Acknowledgments

The authors gratefully acknowledge the Edilcentro Ltd. for providing the clay bricks used in this work and Polytechnic University of Tirana for partial funding of this work.

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Cite this article as: Klodian Dhoska, Saimir Tola, Agus Pramono, Indrit Vozga, Evaluation of measurement uncertainty for the determination of the mechanical resistance of the brick samples by using uniaxial compressive strength test, Int. J. Metrol. Qual. Eng. 9, 12 (2018)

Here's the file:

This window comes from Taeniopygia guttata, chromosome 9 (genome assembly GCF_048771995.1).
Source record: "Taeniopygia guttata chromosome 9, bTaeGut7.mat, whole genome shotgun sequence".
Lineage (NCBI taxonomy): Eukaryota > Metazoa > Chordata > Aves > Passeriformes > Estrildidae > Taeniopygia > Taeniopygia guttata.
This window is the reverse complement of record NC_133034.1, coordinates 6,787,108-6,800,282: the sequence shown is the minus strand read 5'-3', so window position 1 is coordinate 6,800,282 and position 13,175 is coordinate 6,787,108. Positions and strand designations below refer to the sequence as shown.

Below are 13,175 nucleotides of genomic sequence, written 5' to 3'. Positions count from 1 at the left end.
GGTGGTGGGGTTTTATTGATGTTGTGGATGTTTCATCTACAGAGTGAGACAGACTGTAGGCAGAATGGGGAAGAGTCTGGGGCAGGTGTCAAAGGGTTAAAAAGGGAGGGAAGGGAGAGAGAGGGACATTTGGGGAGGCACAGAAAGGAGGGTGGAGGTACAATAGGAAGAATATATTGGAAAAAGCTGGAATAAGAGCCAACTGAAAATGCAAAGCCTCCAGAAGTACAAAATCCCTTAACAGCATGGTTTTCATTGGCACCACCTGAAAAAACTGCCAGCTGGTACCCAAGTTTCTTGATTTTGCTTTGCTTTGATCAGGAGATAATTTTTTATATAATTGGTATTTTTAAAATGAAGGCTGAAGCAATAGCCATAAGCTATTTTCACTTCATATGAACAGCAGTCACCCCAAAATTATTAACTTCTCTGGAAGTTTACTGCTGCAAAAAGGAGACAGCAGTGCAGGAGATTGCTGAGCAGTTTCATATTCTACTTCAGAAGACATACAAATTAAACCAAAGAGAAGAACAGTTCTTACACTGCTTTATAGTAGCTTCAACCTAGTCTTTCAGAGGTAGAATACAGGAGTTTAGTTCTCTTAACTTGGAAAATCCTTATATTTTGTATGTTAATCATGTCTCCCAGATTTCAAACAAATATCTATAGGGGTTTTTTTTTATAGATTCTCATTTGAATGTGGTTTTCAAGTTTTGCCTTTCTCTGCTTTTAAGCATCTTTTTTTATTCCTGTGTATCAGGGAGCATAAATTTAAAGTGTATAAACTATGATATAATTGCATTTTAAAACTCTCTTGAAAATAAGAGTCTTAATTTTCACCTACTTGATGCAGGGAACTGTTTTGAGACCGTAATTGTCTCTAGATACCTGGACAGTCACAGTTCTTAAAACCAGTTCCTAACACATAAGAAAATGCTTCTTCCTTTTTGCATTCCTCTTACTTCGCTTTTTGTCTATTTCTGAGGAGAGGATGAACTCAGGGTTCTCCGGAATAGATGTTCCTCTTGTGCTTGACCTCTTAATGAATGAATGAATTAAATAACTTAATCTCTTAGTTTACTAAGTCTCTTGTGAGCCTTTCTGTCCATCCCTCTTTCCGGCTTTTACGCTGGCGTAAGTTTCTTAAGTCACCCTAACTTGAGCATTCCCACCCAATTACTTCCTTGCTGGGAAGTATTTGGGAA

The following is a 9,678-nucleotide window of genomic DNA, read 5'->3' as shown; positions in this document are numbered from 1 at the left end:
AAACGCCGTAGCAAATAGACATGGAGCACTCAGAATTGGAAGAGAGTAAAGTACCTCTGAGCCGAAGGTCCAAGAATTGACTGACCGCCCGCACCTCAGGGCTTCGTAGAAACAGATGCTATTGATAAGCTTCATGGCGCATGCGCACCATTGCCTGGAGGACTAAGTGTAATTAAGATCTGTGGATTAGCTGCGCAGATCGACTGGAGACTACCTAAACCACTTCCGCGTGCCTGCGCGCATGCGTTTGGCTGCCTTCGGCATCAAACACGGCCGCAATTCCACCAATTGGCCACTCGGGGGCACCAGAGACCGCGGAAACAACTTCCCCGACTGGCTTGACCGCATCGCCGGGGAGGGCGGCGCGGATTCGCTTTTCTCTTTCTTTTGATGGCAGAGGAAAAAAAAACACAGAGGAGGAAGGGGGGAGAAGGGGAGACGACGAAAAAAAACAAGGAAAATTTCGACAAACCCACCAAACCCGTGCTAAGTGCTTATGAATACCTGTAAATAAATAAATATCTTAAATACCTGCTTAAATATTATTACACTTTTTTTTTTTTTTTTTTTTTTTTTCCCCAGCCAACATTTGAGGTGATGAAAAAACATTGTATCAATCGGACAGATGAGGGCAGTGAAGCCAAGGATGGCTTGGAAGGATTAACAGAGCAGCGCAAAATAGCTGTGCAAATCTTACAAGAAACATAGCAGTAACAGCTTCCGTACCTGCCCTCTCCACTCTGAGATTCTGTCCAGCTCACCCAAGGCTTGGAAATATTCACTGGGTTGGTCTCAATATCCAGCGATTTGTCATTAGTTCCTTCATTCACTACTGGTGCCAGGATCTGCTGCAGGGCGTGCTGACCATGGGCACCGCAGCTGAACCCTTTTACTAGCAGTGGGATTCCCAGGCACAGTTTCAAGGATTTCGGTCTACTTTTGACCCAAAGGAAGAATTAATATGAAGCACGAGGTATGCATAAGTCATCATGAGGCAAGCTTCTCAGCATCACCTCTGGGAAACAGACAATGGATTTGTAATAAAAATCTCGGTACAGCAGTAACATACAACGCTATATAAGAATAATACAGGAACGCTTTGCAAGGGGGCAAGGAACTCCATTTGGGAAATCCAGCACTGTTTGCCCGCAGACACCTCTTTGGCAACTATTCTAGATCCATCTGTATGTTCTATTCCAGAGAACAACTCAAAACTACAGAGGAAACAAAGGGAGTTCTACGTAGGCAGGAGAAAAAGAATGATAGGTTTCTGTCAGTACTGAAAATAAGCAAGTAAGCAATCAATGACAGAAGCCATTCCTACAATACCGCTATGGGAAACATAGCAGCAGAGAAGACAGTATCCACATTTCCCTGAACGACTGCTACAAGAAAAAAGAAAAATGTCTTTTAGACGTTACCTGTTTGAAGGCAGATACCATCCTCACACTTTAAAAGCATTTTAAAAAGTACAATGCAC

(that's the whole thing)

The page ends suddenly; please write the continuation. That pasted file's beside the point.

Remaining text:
All Tables

Table 1

Summary of test results on clay bricks.

Table 2

Sources of uncertainties associated with their values.

All Figures

thumbnail Fig. 1

Technological scheme of clay brick's production.

In the text
thumbnail Fig. 2

Test set-up for compression testing of clay brick.

In the text